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Outreach Overwhelming

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We had another incredibly rewarding day with the community. We caught a fresh batch of animals from the public wharf. Many people turned up to watch us dive and were prepared to stock up the tanks when we emerged from the water. We also brought home a transom cover that had been lost by a local boater some time ago. He asked us to pick it up for him and was relieved to have his boat part back. I think it had been in the water for a while, because I had to scrape off some resident anemones and other animals before returning it to him.

Ruby got everyone involved in the tanks and we tried to share a delicate message about trash in the ocean as we chatted with the kids. They were very receptive and were eager to touch, hold and learn about the residents on their local pier.

We’ll set sail in the morning from Nain and move north. The ice is socked in around Saglek Inlet in the Torngats so we are not sure what lies ahead.

Sly Not Blue

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© Jill Heinerth

I got up at 4:30 as the sky was brightening. I wanted to explore the village in the early morning. It was extremely quiet, except for the many dogs I seemed to be awakening as I tramped through the town. One soggy pup was eager to make friend and bumped against my leg and jumped up on my hip with his wet paws encased in cold gravel. I met a lone fisherman on the dock and decided to share space with him. I did not want to invade his tranquility with a barrage of questions. The morning felt serene and didn’t need conversation.

I said, “Beautiful!” and he replied, “oh yes.”

The cast of his rod and he added, “here they come.”

A school of Arctic Char chased after his shiny lure as he skillfully gigged and danced the line through the shallows. A slick streamlined fish was induced to take a bite and he set the hook with mastery. It landed with a thud on the cement pier and bled as it tried to flop back towards the ocean in vain.

“He’s trying to sneak away,” I said.

“He is a good one,” he replied as his tipped the fish with his foot, back toward to the center of the pier.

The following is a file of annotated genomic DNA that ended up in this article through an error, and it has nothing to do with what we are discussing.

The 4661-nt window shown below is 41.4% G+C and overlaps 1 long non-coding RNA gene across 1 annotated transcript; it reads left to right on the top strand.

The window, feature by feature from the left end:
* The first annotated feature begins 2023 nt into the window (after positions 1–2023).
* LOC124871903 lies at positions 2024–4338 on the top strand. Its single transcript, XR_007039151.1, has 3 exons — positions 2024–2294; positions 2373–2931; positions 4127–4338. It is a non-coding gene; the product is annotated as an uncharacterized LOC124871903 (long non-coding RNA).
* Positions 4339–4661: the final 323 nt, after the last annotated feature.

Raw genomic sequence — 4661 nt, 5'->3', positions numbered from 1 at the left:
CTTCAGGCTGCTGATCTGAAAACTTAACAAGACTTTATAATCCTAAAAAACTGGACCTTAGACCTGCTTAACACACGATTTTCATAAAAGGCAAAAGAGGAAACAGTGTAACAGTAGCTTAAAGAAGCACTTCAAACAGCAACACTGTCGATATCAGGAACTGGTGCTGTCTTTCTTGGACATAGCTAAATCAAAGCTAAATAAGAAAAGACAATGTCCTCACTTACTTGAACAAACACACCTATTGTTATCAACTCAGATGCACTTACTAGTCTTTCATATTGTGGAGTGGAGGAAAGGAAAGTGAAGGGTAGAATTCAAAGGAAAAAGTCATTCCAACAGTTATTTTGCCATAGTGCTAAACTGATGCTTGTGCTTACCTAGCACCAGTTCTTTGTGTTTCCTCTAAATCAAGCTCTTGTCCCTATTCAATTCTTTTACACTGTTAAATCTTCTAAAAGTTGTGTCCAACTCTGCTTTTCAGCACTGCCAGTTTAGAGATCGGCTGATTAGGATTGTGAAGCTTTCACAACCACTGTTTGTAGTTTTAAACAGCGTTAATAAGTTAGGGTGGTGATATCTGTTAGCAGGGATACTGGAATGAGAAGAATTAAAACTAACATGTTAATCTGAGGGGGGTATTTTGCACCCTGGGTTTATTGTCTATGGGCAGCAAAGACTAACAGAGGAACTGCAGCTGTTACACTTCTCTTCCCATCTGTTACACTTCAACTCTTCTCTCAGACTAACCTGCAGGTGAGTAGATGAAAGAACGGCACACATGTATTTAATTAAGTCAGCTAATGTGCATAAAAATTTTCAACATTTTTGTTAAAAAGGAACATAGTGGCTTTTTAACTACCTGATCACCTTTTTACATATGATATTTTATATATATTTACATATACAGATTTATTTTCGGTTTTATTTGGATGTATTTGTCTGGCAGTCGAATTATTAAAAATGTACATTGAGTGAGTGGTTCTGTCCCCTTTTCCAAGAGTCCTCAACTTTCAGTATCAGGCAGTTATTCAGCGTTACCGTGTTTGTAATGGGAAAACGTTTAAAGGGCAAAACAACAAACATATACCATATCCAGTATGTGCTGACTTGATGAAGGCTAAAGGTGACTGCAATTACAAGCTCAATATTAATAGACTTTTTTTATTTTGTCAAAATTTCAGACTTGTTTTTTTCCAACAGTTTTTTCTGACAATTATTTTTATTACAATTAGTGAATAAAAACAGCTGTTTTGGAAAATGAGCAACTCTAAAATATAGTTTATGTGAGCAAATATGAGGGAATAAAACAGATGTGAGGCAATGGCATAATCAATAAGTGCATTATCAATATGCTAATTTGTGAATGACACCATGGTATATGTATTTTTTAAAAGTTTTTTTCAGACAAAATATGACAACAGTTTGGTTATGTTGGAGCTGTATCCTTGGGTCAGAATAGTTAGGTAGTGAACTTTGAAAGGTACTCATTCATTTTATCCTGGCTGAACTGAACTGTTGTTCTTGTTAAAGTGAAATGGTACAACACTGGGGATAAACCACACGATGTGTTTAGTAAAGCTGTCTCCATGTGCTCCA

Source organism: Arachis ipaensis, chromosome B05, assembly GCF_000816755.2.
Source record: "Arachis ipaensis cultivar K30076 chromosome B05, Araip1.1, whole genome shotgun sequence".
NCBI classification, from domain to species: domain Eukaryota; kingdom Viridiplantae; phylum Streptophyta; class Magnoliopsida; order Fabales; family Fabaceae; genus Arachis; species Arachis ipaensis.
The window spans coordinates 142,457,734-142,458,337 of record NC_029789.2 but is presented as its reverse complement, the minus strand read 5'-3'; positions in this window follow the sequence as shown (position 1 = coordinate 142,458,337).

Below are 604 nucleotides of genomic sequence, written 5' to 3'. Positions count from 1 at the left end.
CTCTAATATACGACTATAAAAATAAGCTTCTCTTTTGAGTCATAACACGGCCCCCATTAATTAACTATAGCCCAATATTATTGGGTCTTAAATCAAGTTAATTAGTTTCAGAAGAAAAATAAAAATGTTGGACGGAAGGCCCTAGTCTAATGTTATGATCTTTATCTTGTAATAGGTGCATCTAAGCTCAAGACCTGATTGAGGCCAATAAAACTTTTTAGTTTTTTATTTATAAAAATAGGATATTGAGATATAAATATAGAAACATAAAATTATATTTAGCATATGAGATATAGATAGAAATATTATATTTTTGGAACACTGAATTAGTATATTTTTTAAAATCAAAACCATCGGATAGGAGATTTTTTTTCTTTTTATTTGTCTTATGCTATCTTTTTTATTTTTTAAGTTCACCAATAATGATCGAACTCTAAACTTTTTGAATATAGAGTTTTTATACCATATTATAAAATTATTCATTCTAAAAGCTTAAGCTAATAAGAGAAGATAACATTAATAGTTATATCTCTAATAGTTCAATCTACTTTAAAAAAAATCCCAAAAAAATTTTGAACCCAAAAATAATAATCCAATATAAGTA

“No bait?” I inquired.

“My people say, it is better to be a sly fox than a blue one,” he smiled through a gap in his front teeth.

I stood quietly and watched him land one more small fish. He looked around the pier and told me he was late.

The rain drizzled on wet dogs in the harbor and I knew I was in a remarkable place.

© Jill Heinerth

© Jill Heinerth

It is worth noting that families here are challenged by the fact that there is a moratorium on hunting caribou… a staple that they ate every day before the change. Food here comes on a boat that has not arrived yet this season. Families must plan in the fall to stock up for the winter. Food by air is unbelievably expensive (have you ever paid $29 for a raw chicken breast?) and worries about food supply are always in their minds. A meal of Arctic Char is an important part of a family’s ability to forage in a tough environment.

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Reaching Out

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Our Chief Scientist Ruby Banwait launched our educational program today by setting up the touch tanks in Nain, Labrador. We had a fantastic turnout from the local community. We learned the Inuktituk names for animals from local people and shared our knowledge with kids who were able to touch the critters that are normally beyond their sight. Sea creatures were caught gently in the morning, lived in the tanks for the afternoon and were carefully returned to the sea by the enthusiastic kids. Erika’s underwater robots were a real hit with the kids until she ran out of battery power. We’ll launch again tomorrow and expect an even bigger crowd to come out.